Last, you can watch a video that corresponds to the sentence that you've created.

Then, it's time to review and/or say the sentence.  On the bottom of the screen, there are instructions to, "Tap once to see the picture.  Tap again to hear the words."  This is a nice way of providing the student with as much support as he/she needs, but not going overboard.  Students can also record their sentence and compare it with the correct sentence.  On the left, you can track correct vs. incorrect responses if you choose to do so.

When you're all done, you can view data from the session.

As I mentioned before, a bubble game is also included.  Simply tap the object that you'd like to find, then pop the bubbles to find the object.

What I like about this app:
- It provides scaffolded cueing for students by giving just enough, but not too much help.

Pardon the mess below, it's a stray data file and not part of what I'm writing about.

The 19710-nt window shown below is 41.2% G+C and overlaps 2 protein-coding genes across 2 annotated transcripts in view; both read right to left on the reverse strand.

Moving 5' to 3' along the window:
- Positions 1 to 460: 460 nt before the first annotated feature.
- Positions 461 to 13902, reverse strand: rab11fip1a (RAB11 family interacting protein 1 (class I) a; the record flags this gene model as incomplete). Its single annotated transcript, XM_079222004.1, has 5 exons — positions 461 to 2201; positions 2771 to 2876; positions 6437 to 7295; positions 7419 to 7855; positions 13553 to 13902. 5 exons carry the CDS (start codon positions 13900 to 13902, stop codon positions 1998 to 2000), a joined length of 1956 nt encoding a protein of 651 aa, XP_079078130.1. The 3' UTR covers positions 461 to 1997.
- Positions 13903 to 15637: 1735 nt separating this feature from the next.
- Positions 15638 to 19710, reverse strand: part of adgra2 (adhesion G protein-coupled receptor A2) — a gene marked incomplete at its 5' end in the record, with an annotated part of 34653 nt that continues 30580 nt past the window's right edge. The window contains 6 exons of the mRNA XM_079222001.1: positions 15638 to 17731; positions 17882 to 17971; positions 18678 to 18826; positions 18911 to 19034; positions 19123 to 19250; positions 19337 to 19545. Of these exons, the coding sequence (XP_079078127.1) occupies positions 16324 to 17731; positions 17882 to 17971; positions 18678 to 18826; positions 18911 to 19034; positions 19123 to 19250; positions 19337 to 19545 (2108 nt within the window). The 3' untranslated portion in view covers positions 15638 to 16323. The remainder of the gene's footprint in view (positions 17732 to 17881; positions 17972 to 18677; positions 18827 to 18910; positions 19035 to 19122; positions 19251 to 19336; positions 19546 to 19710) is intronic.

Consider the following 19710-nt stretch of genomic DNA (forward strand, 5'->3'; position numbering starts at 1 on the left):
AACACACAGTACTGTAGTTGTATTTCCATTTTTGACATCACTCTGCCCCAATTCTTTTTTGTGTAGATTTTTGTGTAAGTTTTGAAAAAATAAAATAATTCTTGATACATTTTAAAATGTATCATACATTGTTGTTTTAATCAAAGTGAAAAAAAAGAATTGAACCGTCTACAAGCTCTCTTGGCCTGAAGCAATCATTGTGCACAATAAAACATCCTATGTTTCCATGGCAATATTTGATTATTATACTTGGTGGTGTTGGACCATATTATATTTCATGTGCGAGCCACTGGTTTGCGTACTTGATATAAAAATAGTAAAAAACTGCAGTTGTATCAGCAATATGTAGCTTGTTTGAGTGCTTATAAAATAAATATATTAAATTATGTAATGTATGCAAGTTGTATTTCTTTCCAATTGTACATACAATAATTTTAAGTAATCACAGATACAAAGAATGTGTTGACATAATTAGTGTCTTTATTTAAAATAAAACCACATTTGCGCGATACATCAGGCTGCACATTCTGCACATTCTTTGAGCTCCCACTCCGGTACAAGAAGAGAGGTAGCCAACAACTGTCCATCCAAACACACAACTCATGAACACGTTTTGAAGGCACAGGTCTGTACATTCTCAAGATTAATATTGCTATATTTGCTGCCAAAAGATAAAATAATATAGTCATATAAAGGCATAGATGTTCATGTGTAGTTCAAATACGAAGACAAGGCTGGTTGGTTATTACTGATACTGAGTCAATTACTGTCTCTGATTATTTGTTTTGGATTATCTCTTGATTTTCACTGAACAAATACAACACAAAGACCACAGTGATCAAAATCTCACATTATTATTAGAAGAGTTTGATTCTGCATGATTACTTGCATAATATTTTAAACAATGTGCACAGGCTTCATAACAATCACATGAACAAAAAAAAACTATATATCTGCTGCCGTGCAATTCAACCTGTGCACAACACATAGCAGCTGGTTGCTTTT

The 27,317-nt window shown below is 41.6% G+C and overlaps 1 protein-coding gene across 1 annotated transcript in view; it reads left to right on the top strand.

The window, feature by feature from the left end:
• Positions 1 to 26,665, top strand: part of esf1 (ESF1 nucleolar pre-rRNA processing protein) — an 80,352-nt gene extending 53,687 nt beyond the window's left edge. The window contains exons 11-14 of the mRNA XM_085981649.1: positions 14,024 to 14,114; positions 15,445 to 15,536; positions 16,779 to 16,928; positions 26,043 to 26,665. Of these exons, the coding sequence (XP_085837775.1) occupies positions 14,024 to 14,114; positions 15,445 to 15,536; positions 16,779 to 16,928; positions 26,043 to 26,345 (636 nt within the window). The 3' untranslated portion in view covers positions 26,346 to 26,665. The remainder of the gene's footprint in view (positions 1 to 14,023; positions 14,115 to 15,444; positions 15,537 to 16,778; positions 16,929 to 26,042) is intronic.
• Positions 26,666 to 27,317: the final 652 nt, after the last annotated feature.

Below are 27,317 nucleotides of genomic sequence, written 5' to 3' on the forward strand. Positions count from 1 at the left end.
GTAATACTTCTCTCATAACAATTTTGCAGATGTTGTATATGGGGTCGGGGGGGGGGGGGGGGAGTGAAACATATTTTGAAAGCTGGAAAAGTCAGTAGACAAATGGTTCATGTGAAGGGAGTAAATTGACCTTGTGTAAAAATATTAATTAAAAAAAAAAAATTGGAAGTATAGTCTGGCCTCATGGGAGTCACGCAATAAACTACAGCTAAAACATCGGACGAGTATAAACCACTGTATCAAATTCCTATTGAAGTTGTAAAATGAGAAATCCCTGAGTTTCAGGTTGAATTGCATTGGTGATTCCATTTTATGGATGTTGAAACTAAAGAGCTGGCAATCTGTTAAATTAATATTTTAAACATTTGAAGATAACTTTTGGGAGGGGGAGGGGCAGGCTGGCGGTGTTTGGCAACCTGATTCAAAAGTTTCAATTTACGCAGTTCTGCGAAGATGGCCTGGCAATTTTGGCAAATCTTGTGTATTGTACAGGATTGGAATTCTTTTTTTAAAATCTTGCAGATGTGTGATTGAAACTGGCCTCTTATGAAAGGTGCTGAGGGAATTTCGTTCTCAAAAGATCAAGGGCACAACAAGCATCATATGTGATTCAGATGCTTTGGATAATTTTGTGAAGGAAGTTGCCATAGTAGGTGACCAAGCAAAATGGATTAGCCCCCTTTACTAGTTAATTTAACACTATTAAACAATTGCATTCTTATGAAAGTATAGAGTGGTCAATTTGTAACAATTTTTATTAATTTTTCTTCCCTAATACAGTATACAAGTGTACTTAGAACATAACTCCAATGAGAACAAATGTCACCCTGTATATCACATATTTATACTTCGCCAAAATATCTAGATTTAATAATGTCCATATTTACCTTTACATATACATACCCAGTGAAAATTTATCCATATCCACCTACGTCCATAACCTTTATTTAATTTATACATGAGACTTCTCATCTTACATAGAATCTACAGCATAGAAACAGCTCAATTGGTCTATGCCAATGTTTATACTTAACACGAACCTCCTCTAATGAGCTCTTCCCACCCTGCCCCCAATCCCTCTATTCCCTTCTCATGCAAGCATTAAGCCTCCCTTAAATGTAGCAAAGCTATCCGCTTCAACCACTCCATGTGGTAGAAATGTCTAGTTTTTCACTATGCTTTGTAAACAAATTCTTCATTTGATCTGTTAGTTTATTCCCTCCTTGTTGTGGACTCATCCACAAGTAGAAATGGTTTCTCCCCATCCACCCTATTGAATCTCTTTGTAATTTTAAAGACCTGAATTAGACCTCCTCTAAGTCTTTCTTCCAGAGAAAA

- For students who need a good deal of support with syntax, it provides them with a step-by-step way of creating a sentence.
- For students who are just working on verbs, it provides a cute, short video for them to watch related to the verb.

You can read even more about the app HERE and you can find the app at iTunes for $15.99 HERE!  (The lite version is $.99.)

Disclaimer: This app was given to me for review.  No other compensation was provided.  The opinions expressed here are solely my own.

Saturday, November 2, 2013

{Review} Expanding Expression Tool

You know how there are just some therapy materials that you simply cannot live without?  Well for me, one of those items is the Expanding Expression Tool by Sara Smith.